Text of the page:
Archive for January, 2010

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Lentil fortitude

January 30, 2010

This is one of those ‘Why didn’t I think of that?’ dishes: lentil tabbouleh, from Greg & Lucy Malouf’s Saha book. In fact, this combo is so obvious, you all probably eat it five times a week, but it’s a delicious revelation to me.

While you could easily do this with canned lentils, I used dried Puy lentils as per the recipe and was reminded again how fantastic they are – they hold their shape so beautifully, and the ever-so-slightly-squeaky texture is a brilliant contrast to the soft moistness of the other ingredients.

My only tip is to add the tomatoes at the last minute before serving, as they start to lose their colour a little once mixed in.

100g Puy lentils

juice 1 lemon

1 cup mint leaves, chopped

1 cup parsley, chopped

3 shallots, finely chopped

2 tomatoes, seeded & diced (this is one occasion where I actually do seed the tomatoes, to prevent sludginess)

1 tsp ground cinnamon

1 tsp ground allspice

salt & pepper

I’m pretty sure you can figure out what to do now – cook the lentils in boiling water for 20 mins or so, till just tender; cool; chuck everything in!

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Rules to dine by…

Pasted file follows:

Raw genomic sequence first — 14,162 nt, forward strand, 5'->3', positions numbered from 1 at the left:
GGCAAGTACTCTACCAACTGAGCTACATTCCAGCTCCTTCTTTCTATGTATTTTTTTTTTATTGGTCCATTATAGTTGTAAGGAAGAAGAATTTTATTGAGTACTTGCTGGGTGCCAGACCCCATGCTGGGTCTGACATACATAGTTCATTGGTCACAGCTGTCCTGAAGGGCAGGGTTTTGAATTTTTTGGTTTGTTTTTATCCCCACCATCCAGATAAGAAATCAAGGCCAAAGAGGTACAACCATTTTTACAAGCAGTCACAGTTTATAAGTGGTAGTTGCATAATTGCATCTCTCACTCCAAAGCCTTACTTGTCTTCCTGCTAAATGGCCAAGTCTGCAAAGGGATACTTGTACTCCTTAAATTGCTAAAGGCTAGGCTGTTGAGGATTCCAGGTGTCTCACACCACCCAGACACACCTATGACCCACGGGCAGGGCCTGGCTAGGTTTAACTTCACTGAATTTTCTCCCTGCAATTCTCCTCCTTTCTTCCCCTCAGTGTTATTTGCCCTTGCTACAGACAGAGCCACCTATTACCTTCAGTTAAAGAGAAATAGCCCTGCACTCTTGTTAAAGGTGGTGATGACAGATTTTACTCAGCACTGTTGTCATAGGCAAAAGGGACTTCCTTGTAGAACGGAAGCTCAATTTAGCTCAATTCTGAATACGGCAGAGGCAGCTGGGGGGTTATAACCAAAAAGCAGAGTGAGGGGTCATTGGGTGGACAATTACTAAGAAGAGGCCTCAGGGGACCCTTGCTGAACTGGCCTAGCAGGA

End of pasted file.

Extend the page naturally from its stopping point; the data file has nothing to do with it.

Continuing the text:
January 28, 2010

Dunno about you, but I am a sucker for rules. Love ’em.

Not so much the ones involving denial and effort and sacrifice (ew) but still, a book of rules nonetheless gives me lots of comfort. I used to love how-to-write rules when I first started out in fiction – it feels lovely and safe to be told what to do and when to do it – but now they seem rather limited and dull, and very often incorrect.

Now I’m sure it’s the same with food ‘rules’, but until I discover the flaws in them myself, I am pretty keen on the idea of my mate Michael Pollan‘s new book,  Food Rules: An Eater’s Manual. It sounds like a kind of precis of everything he’s done on food so far, prompted, he says, by doctors who say they wish they had a summary of his earlier books to hand to patients who eat garbage. Pollan writes:

Another doctor, a transplant cardiologist, wrote to say “you can’t imagine what I see on the insides of people these days wrecked by eating food products instead of food.” So rather than leaving his heart patients with yet another prescription or lecture on cholesterol, he gives them a simple recipe for roasting a chicken, and getting three wholesome meals out of it — a very different way of thinking about health.

Nice one, doc.